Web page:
Zaktualizowano

Sigmoid Functions:

History and Mathematical Basis:
1. Sigmoid functions have a rich history in mathematics and are widely used in various fields, including statistics, machine learning, and signal processing.
2. The term "sigmoid" originates from the Greek words "sigma" (meaning "S-shaped") and "eidos" (meaning "form" or "type").
3. The sigmoid curve is characterized by its smooth S-shaped appearance, which allows it to map any real-valued input to a bounded output range, typically between 0 and 1.
4. The most common form of the sigmoid function is the logistic function:

Logistic Function (σ):
• Defined as σ(x) = 1 / (1 + e^(-x)), where:
'x' is the input value,
'e' is Euler's number (approximately 2.71828).
• This function was first introduced by Belgian mathematician Pierre François Verhulst in the 1830s to model population growth with limiting factors.
• It gained popularity in the early 20th century when statisticians like Ronald Fisher began using it in regression analysis.

Specific Sigmoid Functions Used in the Indicator:
• sig(val):
The 'sig' function in this indicator is a modified version of the logistic function, clamping a value between 0 and 1 on the sigmoid curve.
• siga(val):
The 'siga' function adjusts values between -1 and 1 on the sigmoid curve, offering a centered variation of the sigmoid effect.
• sigmoid(val):
The 'sigmoid' function provides a standard implementation of the logistic function, calculating the sigmoid value of the input data.

The 'adaptiveSmoothingFactor(gradient, k)' function computes a dynamic smoothing factor for the filter based on the gradient of the price data and the user-defined sensitivity parameter 'k'.

The gradient represents the rate of change in price, calculated as the absolute difference between the current and previous close prices.

• Sensitivity (k):
The 'k' parameter adjusts how quickly the filter reacts to changes in the gradient. Higher values of 'k' lead to a more responsive filter, while lower values result in smoother outputs.

Usage in the Indicator:
The "close" value refers to the closing price of each period in the chart's time frame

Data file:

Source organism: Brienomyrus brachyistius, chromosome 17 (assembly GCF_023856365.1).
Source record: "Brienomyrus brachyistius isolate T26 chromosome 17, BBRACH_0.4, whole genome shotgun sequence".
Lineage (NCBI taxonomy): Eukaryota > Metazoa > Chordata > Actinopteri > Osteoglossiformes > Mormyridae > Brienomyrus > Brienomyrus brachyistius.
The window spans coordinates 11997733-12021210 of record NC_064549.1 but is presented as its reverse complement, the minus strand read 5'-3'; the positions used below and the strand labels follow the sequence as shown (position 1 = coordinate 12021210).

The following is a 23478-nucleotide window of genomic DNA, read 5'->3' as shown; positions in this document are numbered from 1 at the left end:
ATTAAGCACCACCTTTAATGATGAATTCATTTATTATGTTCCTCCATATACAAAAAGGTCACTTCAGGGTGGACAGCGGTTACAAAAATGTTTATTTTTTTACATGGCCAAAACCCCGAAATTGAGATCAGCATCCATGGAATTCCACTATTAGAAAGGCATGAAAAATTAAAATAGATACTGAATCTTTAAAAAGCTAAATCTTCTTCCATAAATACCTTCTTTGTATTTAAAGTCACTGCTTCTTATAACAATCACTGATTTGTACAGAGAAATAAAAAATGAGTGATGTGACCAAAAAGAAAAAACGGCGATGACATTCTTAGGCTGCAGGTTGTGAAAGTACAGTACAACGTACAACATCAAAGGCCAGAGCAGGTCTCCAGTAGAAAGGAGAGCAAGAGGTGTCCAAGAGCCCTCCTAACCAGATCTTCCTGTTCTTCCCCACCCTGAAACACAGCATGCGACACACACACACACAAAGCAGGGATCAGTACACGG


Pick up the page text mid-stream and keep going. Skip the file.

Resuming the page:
• The indicator calculates the gradient by measuring the absolute difference between the current "close" price and the previous "close" price.
• This gradient represents the strength or magnitude of the price movement within the chosen time frame.
• The "close" value plays a pivotal role in determining the dynamic behavior of the "Dynamic Gradient Filter," as it directly influences the smoothing factor.

What Makes This Special:
The "Dynamic Gradient Filter" indicator stands out due to its adaptive nature and responsiveness to changing market conditions.

Dynamic Smoothing Factor:
• The indicator's dynamic smoothing factor adjusts in real-time based on the rate of change in price (gradient) and the user-defined sensitivity '(k)' parameter.
• This adaptability allows the filter to respond promptly to both minor fluctuations and significant price movements.
Smoothed Price Action:
• The final output of the filter is a smoothed representation of the price action, aiding traders in identifying trends and potential reversals.
Customizable Sensitivity:
• Traders can adjust the 'Sensitivity' parameter '(k)' to suit their preferred trading style, making the indicator versatile for various strategies.
Visual Clarity:
• The plotted "Dynamic Gradient Filter" line on the chart provides a clear visual guide, enhancing the understanding of market dynamics.

Usage:

• Identify trends and reversals in price movements.
• Filter out noise and highlight significant price changes.
• Enhance visual analysis with a dynamically adjusting filter line on the chart.

Literature:

Informacje o Wersji:
`m = input.float(1, title="Multiplier",minval=0.01, maxval=10000, step=0.01)`